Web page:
On Tuesday, Rick Santorum reported the best fundraising month of his entire campaign. In February, Santorum, who was not expected to still be in the race at this point, raised $9 million, second only to Mitt Romney in the Republican primary field. That is $3 million more than he raised for his entire campaign prior to entering February.

Unlike his biggest opponent in the Republican primary, Mitt Romney, Santorum raised the majority of his money in February from small donors giving $200 or less. Those donors accounted for 52 percent of all contributions to his campaign last month. Meanwhile, donors giving $2,500 or more to his campaign accounted for about 11 percent of all donations.

Santorum's campaign has been noted for its lack of an ordinary campaign infrastructure and shoestring budget. This has cost the campaign delegates as it has failed to register slates of delegates in certain districts and, in Virginia, failed to get enough signatures to appear on the ballot at all. Still, the little-campaign-that-could has proven itself a mighty challenge for the well-organized and better financed Romney campaign.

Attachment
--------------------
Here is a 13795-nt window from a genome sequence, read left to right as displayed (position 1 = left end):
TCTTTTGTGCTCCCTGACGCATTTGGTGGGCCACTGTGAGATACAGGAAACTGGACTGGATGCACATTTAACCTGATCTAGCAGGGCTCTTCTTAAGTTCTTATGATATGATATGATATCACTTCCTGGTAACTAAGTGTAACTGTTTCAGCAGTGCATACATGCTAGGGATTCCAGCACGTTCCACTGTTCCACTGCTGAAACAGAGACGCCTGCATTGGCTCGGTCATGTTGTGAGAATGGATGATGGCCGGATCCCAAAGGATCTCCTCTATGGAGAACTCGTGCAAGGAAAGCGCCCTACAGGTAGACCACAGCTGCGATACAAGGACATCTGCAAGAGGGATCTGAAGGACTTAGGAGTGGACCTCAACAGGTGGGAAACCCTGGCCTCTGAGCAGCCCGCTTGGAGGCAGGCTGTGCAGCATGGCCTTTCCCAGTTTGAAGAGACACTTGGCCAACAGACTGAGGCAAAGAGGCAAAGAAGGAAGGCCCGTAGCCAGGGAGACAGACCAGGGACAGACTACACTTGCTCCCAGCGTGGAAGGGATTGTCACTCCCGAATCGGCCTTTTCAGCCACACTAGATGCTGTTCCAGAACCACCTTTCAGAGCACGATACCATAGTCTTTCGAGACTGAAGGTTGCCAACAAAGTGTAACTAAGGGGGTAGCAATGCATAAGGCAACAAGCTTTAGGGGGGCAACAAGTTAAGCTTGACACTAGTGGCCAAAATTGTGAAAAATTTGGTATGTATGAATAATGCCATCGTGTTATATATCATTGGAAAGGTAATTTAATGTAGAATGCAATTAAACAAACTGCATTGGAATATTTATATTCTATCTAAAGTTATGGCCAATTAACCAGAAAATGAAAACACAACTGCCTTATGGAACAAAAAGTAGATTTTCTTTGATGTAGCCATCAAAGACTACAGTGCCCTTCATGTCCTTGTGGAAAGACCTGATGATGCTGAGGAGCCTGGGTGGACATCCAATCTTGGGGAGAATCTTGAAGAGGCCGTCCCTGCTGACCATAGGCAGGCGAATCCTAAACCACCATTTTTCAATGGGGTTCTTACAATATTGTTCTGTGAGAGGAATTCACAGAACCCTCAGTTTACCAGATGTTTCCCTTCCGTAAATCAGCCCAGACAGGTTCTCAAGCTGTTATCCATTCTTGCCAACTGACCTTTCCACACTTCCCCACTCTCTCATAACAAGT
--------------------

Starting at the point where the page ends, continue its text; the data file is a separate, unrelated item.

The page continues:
The Santorum campaign reports spending $7.8 million in February and ended the month with $2.5 million cash on hand and more than $900,000 in debts.

The biggest expenses the campaign incurred in February were media payments and placements made to and by Santorum's chief consultant John Brabender. The campaign paid Bradender's firm $3 million in February while still owing the firm close to $500,000.

Other big expenses came from expenses directly connected to fundraising: direct mail, $1,267,536, and list rental, $737,924. This means the campaign raised about $4.4 for every $1 spent on fundraising costs.

Evidence of Santorum's small campaign comes in the form of the $8,845 the campaign paid in payroll expenses. That is dramatically lower than the Romney campaign and barely a fraction of what the Obama campaign spends on its massive staff.

Another expense that might seem odd is the $20,000 loan repayment the campaign made to the candidate himself. This loan repayment comes despite the campaign carrying more than $900,000 in debt to other businesses and individuals other than himself.

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